Vigorous debate about the many challenges that face America is welcome. But there is something disturbing about the extremes to which so many of today’s radio and television talk show hosts go in tapping deep wellsprings of rage as part of the all-important quest for top ratings.
The ongoing conflict between Fox News host Glenn Beck and the Jewish Funds for Justice offers a window into this dynamic.
Beck's stock and trade is outrage. As the JFSJ has pointed out, his serial use of Holocaust analogies is deeply offensive to many in our community and undermines constructive political debate.
The Washington Post's Dana Milbank offers some appalling statistics; since President Obama's inauguration in 2009, Beck's show has featured “202 mentions of Nazis or Nazism ... 147 mentions of Hitler, 193 mentions of fascism or fascist, and another 24 bonus mentions of propaganda minister Joseph Goebbels. Most of these were directed in some form at Obama — as were the majority of the 802 mentions of socialist or socialism on Beck's nightly report.”
That's not news and it's not entertainment; a better name for it might be “incitement.” There are many good reasons to criticize the Obama administration; comparing it to the onset of Nazism is a sure-fire way to stifle any reasonable discussion about its successes and failures.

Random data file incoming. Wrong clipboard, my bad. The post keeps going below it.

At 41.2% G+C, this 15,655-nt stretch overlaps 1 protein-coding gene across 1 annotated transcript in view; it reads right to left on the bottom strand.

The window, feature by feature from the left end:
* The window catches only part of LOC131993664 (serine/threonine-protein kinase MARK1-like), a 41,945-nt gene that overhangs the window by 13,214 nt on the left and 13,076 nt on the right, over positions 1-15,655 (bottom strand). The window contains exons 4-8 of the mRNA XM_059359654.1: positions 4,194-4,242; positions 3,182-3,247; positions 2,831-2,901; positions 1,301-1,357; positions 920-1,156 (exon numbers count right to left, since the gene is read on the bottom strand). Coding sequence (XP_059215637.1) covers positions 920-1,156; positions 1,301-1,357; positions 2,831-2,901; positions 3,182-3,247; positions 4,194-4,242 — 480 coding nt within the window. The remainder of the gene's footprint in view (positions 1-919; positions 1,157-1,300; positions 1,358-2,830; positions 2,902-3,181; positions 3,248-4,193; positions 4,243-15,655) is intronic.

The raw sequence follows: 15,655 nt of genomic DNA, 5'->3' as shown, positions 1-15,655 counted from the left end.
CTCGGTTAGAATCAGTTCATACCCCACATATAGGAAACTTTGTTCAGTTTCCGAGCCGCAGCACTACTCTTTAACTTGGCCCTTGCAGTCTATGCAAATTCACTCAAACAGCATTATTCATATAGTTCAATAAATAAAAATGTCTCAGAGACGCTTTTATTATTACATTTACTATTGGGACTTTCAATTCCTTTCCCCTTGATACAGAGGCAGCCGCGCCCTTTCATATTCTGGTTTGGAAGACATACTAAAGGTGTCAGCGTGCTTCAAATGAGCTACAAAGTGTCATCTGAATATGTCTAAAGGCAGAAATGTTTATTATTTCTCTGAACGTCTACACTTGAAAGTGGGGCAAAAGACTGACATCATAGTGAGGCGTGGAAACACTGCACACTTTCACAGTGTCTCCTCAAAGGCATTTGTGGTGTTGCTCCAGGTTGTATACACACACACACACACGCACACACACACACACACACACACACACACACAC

As the ADL has pointed out, using the Holocaust as just one more rock to hurl in today’s political world demeans memory and is an affront to survivors.
JFSJ is also upset about Beck's claim that “social justice” activism is a code for socialism or worse. His primary targets were the many churches with a strong social justice focus, but he might just as well have been speaking about a huge chunk of the Jewish community that regards the quest for justice as a religious imperative.
Fox News, for its part, has played a two-faced game – meeting with a group of Jewish leaders and indicating sensitivity to their concerns, but then insisting the network backs Beck “1,000 percent.” The real test of the network's intentions: will Beck tone down his troubling rhetoric, or keep fanning the flames of unrestrained rage?
This isn't about partisanship; as we have noted before, both Democrats and Republicans show a growing and shameful willingness to hurl Holocaust charges in the interests of political expediency. Glenn Beck is merely the most obvious example of a destructive form of entertainment, packaged and sold as political “dialogue” and consumed with gusto by an increasingly enraged public.
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